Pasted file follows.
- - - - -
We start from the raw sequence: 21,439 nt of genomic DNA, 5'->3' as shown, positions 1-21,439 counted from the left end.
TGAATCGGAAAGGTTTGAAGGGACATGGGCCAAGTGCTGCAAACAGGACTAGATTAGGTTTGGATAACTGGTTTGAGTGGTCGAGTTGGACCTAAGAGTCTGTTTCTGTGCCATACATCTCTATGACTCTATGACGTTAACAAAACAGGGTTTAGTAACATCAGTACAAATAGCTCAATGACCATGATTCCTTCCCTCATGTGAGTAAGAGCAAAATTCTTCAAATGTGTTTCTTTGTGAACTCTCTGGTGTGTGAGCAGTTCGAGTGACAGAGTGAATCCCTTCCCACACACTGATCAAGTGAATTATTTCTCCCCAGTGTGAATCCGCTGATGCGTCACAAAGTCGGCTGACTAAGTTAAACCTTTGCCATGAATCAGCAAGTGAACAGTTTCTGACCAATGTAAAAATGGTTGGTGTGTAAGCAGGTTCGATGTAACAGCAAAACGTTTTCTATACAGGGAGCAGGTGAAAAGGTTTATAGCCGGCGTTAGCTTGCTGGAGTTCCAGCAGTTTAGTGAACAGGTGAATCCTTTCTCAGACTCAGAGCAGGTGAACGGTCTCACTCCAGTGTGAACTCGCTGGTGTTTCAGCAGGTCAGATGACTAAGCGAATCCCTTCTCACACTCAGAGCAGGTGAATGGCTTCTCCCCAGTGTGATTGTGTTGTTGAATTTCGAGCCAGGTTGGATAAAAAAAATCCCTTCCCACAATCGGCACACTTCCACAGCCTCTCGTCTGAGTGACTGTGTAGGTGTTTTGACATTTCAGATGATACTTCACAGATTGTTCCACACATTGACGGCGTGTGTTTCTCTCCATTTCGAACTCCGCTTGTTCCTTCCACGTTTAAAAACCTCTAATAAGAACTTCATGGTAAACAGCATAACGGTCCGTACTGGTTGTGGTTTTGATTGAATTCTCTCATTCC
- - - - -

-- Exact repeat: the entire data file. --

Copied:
We start from the raw sequence: 21,439 nt of genomic DNA, 5'->3' as shown, positions 1-21,439 counted from the left end.
TGAATCGGAAAGGTTTGAAGGGACATGGGCCAAGTGCTGCAAACAGGACTAGATTAGGTTTGGATAACTGGTTTGAGTGGTCGAGTTGGACCTAAGAGTCTGTTTCTGTGCCATACATCTCTATGACTCTATGACGTTAACAAAACAGGGTTTAGTAACATCAGTACAAATAGCTCAATGACCATGATTCCTTCCCTCATGTGAGTAAGAGCAAAATTCTTCAAATGTGTTTCTTTGTGAACTCTCTGGTGTGTGAGCAGTTCGAGTGACAGAGTGAATCCCTTCCCACACACTGATCAAGTGAATTATTTCTCCCCAGTGTGAATCCGCTGATGCGTCACAAAGTCGGCTGACTAAGTTAAACCTTTGCCATGAATCAGCAAGTGAACAGTTTCTGACCAATGTAAAAATGGTTGGTGTGTAAGCAGGTTCGATGTAACAGCAAAACGTTTTCTATACAGGGAGCAGGTGAAAAGGTTTATAGCCGGCGTTAGCTTGCTGGAGTTCCAGCAGTTTAGTGAACAGGTGAATCCTTTCTCAGACTCAGAGCAGGTGAACGGTCTCACTCCAGTGTGAACTCGCTGGTGTTTCAGCAGGTCAGATGACTAAGCGAATCCCTTCTCACACTCAGAGCAGGTGAATGGCTTCTCCCCAGTGTGATTGTGTTGTTGAATTTCGAGCCAGGTTGGATAAAAAAAATCCCTTCCCACAATCGGCACACTTCCACAGCCTCTCGTCTGAGTGACTGTGTAGGTGTTTTGACATTTCAGATGATACTTCACAGATTGTTCCACACATTGACGGCGTGTGTTTCTCTCCATTTCGAACTCCGCTTGTTCCTTCCACGTTTAAAAACCTCTAATAAGAACTTCATGGTAAACAGCATAACGGTCCGTACTGGTTGTGGTTTTGATTGAATTCTCTCATTCC